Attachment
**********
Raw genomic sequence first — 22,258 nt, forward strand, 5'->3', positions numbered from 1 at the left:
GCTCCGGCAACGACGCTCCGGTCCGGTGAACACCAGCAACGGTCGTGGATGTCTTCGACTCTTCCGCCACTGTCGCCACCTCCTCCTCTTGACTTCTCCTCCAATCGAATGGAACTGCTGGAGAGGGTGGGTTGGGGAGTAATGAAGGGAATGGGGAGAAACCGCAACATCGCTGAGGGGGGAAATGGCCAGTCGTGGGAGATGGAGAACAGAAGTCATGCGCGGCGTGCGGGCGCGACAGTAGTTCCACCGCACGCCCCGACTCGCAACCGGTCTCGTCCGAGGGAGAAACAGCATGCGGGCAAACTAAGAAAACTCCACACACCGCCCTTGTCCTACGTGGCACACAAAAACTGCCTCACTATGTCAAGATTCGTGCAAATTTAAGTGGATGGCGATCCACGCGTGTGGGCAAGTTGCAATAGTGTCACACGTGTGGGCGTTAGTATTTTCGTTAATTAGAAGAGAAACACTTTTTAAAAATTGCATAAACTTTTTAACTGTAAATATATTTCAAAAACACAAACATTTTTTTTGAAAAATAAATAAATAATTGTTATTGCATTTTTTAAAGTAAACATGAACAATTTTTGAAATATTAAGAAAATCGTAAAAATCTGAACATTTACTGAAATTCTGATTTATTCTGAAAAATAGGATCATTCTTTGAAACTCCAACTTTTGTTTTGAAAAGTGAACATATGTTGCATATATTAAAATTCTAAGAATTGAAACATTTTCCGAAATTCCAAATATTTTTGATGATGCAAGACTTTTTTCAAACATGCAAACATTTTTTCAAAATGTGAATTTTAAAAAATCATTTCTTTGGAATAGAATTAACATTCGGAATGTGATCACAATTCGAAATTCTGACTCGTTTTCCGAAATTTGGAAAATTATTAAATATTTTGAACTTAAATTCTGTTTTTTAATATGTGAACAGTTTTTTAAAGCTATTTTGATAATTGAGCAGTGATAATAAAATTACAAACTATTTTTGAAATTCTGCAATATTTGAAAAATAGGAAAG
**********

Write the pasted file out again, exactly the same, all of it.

Raw genomic sequence first — 22,258 nt, forward strand, 5'->3', positions numbered from 1 at the left:
GCTCCGGCAACGACGCTCCGGTCCGGTGAACACCAGCAACGGTCGTGGATGTCTTCGACTCTTCCGCCACTGTCGCCACCTCCTCCTCTTGACTTCTCCTCCAATCGAATGGAACTGCTGGAGAGGGTGGGTTGGGGAGTAATGAAGGGAATGGGGAGAAACCGCAACATCGCTGAGGGGGGAAATGGCCAGTCGTGGGAGATGGAGAACAGAAGTCATGCGCGGCGTGCGGGCGCGACAGTAGTTCCACCGCACGCCCCGACTCGCAACCGGTCTCGTCCGAGGGAGAAACAGCATGCGGGCAAACTAAGAAAACTCCACACACCGCCCTTGTCCTACGTGGCACACAAAAACTGCCTCACTATGTCAAGATTCGTGCAAATTTAAGTGGATGGCGATCCACGCGTGTGGGCAAGTTGCAATAGTGTCACACGTGTGGGCGTTAGTATTTTCGTTAATTAGAAGAGAAACACTTTTTAAAAATTGCATAAACTTTTTAACTGTAAATATATTTCAAAAACACAAACATTTTTTTTGAAAAATAAATAAATAATTGTTATTGCATTTTTTAAAGTAAACATGAACAATTTTTGAAATATTAAGAAAATCGTAAAAATCTGAACATTTACTGAAATTCTGATTTATTCTGAAAAATAGGATCATTCTTTGAAACTCCAACTTTTGTTTTGAAAAGTGAACATATGTTGCATATATTAAAATTCTAAGAATTGAAACATTTTCCGAAATTCCAAATATTTTTGATGATGCAAGACTTTTTTCAAACATGCAAACATTTTTTCAAAATGTGAATTTTAAAAAATCATTTCTTTGGAATAGAATTAACATTCGGAATGTGATCACAATTCGAAATTCTGACTCGTTTTCCGAAATTTGGAAAATTATTAAATATTTTGAACTTAAATTCTGTTTTTTAATATGTGAACAGTTTTTTAAAGCTATTTTGATAATTGAGCAGTGATAATAAAATTACAAACTATTTTTGAAATTCTGCAATATTTGAAAAATAGGAAAG